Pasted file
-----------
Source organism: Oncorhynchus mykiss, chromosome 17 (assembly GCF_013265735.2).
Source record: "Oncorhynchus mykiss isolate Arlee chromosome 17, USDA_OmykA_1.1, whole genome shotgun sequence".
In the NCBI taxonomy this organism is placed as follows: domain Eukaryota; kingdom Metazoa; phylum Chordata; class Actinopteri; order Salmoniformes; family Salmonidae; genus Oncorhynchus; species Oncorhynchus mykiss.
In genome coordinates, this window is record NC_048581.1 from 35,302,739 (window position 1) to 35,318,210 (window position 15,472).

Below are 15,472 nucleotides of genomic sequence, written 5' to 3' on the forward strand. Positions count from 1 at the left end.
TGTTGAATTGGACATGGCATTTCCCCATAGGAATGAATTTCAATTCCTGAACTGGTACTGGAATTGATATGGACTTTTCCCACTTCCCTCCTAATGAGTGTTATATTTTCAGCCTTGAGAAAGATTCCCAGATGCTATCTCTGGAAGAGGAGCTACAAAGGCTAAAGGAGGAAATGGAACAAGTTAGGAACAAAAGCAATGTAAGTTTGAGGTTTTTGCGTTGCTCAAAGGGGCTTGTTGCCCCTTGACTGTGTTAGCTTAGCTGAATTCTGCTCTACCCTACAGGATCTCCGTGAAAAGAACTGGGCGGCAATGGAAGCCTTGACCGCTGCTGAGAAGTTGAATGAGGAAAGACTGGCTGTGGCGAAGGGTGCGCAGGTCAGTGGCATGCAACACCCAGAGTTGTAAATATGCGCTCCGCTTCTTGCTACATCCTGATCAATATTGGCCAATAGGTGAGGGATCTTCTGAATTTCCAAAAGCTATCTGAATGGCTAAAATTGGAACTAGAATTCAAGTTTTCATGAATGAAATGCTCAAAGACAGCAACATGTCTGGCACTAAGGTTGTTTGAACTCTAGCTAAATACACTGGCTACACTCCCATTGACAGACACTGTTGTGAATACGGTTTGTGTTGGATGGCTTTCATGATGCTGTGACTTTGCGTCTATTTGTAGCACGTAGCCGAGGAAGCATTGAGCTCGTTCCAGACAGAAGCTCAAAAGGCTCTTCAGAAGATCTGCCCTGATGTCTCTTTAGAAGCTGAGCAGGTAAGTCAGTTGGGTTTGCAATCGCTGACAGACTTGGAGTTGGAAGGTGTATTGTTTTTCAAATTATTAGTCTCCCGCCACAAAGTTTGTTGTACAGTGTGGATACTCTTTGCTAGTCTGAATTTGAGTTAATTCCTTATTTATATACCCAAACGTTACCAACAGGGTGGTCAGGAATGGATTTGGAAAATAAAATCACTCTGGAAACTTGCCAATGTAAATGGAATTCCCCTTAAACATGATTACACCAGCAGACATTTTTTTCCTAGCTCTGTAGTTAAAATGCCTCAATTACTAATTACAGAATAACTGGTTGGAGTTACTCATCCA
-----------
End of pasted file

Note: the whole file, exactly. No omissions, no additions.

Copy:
Source organism: Oncorhynchus mykiss, chromosome 17 (assembly GCF_013265735.2).
Source record: "Oncorhynchus mykiss isolate Arlee chromosome 17, USDA_OmykA_1.1, whole genome shotgun sequence".
In the NCBI taxonomy this organism is placed as follows: domain Eukaryota; kingdom Metazoa; phylum Chordata; class Actinopteri; order Salmoniformes; family Salmonidae; genus Oncorhynchus; species Oncorhynchus mykiss.
In genome coordinates, this window is record NC_048581.1 from 35,302,739 (window position 1) to 35,318,210 (window position 15,472).

Below are 15,472 nucleotides of genomic sequence, written 5' to 3' on the forward strand. Positions count from 1 at the left end.
TGTTGAATTGGACATGGCATTTCCCCATAGGAATGAATTTCAATTCCTGAACTGGTACTGGAATTGATATGGACTTTTCCCACTTCCCTCCTAATGAGTGTTATATTTTCAGCCTTGAGAAAGATTCCCAGATGCTATCTCTGGAAGAGGAGCTACAAAGGCTAAAGGAGGAAATGGAACAAGTTAGGAACAAAAGCAATGTAAGTTTGAGGTTTTTGCGTTGCTCAAAGGGGCTTGTTGCCCCTTGACTGTGTTAGCTTAGCTGAATTCTGCTCTACCCTACAGGATCTCCGTGAAAAGAACTGGGCGGCAATGGAAGCCTTGACCGCTGCTGAGAAGTTGAATGAGGAAAGACTGGCTGTGGCGAAGGGTGCGCAGGTCAGTGGCATGCAACACCCAGAGTTGTAAATATGCGCTCCGCTTCTTGCTACATCCTGATCAATATTGGCCAATAGGTGAGGGATCTTCTGAATTTCCAAAAGCTATCTGAATGGCTAAAATTGGAACTAGAATTCAAGTTTTCATGAATGAAATGCTCAAAGACAGCAACATGTCTGGCACTAAGGTTGTTTGAACTCTAGCTAAATACACTGGCTACACTCCCATTGACAGACACTGTTGTGAATACGGTTTGTGTTGGATGGCTTTCATGATGCTGTGACTTTGCGTCTATTTGTAGCACGTAGCCGAGGAAGCATTGAGCTCGTTCCAGACAGAAGCTCAAAAGGCTCTTCAGAAGATCTGCCCTGATGTCTCTTTAGAAGCTGAGCAGGTAAGTCAGTTGGGTTTGCAATCGCTGACAGACTTGGAGTTGGAAGGTGTATTGTTTTTCAAATTATTAGTCTCCCGCCACAAAGTTTGTTGTACAGTGTGGATACTCTTTGCTAGTCTGAATTTGAGTTAATTCCTTATTTATATACCCAAACGTTACCAACAGGGTGGTCAGGAATGGATTTGGAAAATAAAATCACTCTGGAAACTTGCCAATGTAAATGGAATTCCCCTTAAACATGATTACACCAGCAGACATTTTTTTCCTAGCTCTGTAGTTAAAATGCCTCAATTACTAATTACAGAATAACTGGTTGGAGTTACTCATCCA